St. Patrick’s Day proved to be a lucky one for the bulls. Stocks closed higher on the day by 0.55% as the incredible winning streak continued across the board. Stocks were up almost 1% at mid-day before reversing dramatically. The action had many of the characteristics of a panic bottom – an excessive rush that actually took stocks up over 0.5% in just a few minutes. Stocks stabilized in the final hour after nearly going into the red. By the close of trading the winning streak was intact.
Several remarkable streaks continued on the day. Bank stocks have now rallied in 13 of the last 14 sessions while the Russell 2000 has rallied in 11 of the last 13 sessions. Most impressive has been the rally in the SPY which is now up in 14 straight sessions. I don’t make a living playing blackjack, but even I know that after 14 straight face cards it’s generally unwise to continue playing that deck….Investors and gamblers are notorious for pressing their luck, however.
Volume was very weak again today, but as Bob Pisani at CNBC said, “it just doesn’t matter!!!”. Breadth was strong at 2.2:1. The VIX was off almost 5% on the day and is now sitting at near identical levels to where the market dramatically reversed in January.
From Daily Futures:
The U.S. Labor Department said that producer prices were down .6% in February and up 4.4% from a year ago. It was the largest monthly decline in seven months. The June U.S. T-bonds were up 8/32nds at 117.29/32nds.
The Mortgage Bankers AssociationÕs index of mortgage applications was down 1.9% last week. The average rate on a 30-year fixed loan fell from 5.01% to 4.91%, the lowest since December.
Grains and Cotton
May corn closed up 7.25 cents at $3.74 with ongoing concerns that spring planting may be delayed due to excessively wet conditions in the U.S.
Yesterday, a couple of commercial chocolate producers said that the sell-off in cocoa prices was overdone (see article). Today, May cocoa closed up $57 at $2,905.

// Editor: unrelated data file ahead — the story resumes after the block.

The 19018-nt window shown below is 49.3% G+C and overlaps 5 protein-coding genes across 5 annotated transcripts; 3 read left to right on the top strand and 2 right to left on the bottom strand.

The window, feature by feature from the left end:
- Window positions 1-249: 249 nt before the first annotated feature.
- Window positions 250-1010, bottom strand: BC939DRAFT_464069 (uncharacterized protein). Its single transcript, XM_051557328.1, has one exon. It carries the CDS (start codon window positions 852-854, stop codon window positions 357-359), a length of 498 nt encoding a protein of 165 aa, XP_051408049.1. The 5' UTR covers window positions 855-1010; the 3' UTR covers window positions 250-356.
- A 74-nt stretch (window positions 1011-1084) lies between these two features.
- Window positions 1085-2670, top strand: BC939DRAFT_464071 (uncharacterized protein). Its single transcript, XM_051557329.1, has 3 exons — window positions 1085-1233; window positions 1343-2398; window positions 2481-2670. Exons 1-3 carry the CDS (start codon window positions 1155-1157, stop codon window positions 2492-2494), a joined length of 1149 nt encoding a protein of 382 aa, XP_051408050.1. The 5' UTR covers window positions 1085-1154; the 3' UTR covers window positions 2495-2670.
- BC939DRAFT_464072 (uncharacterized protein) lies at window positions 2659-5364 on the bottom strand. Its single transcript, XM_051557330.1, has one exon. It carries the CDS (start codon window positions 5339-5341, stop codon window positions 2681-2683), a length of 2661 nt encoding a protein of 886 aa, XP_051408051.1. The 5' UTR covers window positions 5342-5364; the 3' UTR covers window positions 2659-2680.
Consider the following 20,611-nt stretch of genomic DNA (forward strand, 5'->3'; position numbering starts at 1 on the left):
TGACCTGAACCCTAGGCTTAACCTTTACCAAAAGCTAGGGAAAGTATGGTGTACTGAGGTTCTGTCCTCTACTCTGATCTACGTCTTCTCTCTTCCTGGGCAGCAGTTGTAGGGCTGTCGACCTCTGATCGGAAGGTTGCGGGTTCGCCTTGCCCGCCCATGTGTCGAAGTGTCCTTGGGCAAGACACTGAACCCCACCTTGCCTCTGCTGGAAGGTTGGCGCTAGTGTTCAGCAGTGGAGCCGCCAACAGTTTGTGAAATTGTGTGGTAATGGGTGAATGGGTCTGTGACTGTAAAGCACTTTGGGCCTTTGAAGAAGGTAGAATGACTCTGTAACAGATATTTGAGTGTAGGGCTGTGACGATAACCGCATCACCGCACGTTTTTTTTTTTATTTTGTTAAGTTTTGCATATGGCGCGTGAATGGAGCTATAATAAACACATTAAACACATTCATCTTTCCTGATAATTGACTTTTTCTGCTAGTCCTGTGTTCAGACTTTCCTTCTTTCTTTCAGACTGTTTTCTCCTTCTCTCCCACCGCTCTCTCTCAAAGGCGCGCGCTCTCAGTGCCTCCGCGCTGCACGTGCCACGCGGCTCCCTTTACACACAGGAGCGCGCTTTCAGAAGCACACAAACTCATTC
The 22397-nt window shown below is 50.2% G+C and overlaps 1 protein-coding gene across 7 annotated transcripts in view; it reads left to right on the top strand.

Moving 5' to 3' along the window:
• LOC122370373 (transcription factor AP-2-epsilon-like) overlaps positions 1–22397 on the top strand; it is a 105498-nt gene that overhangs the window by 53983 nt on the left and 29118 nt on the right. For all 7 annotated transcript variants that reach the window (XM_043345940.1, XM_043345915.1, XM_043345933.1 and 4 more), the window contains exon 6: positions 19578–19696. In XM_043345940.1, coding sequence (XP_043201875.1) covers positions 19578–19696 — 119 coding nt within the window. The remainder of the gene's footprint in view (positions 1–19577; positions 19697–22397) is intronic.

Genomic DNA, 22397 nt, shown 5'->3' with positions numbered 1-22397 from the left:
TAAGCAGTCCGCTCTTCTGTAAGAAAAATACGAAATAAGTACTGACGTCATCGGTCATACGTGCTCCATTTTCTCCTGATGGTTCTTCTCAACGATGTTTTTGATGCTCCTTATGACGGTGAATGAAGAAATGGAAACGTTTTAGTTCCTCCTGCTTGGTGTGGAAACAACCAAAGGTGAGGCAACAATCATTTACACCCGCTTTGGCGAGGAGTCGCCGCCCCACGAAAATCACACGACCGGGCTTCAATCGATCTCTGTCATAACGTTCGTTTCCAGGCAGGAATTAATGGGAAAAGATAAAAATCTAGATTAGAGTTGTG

Is the sell-off about done? May sugar spent most of the day lower, but closed up .09 at 18.33.
OPEC officials met and agreed to keep their production quotas unchanged, as expected. From their point of view, current oil prices are favorable so they don’t seem too concerned about members that are exceeding their quotas. May crude oil closed up $1.24 at $83.21.
The U.S. Department of Energy (DOE) said that crude oil supplies were up 1.0 million barrels last week to 344.0 million barrels. Supplies of gasoline were down 1.7 million barrels and heating oil supplies were down 1.4 million barrels.
The DOE also said that refinery use slipped from 80.7% to 80.6% of capacity last week. Over the past four weeks, gasoline demand was up 1.3% from a year ago and distillate demand was down 3.1% from a year ago.
The World Bank raised its estimate of GDP growth in China from 9.0% to 9.5% for 2010. May copper finished up 5.30 cents at $3.4180.
April gold closed up $1.70 at $1,124.20 after the Federal Reserve repeated again yesterday its commitment to keep the federal funds rate near zero.
The U.K.’s Office for National Statistics said that the November-January unemployment rate was 7.8%, down from 7.9% a month ago. The number of unemployed fell by 33,000 to 2.45 million. The June British pound closed up .0097 at $1.5321.
Statistics Canada said that wholesale sales were up 3.0% in January to C$44.4 billion, the biggest monthly increase in three years. The June Canadian dollar closed up .57 at a new contract high of 99.12.
Eurostat said that construction output in the EU-27 was down 2.0% in January.
Japan’s Trade Ministry said that its tertiary index of services was up 2.9% in January, the first increase in three months.
. . . Cats and rats and elephants and sure as you’re born,
the loveliest of all is the unicorn.
Have a safe and Happy Saint Pat’s!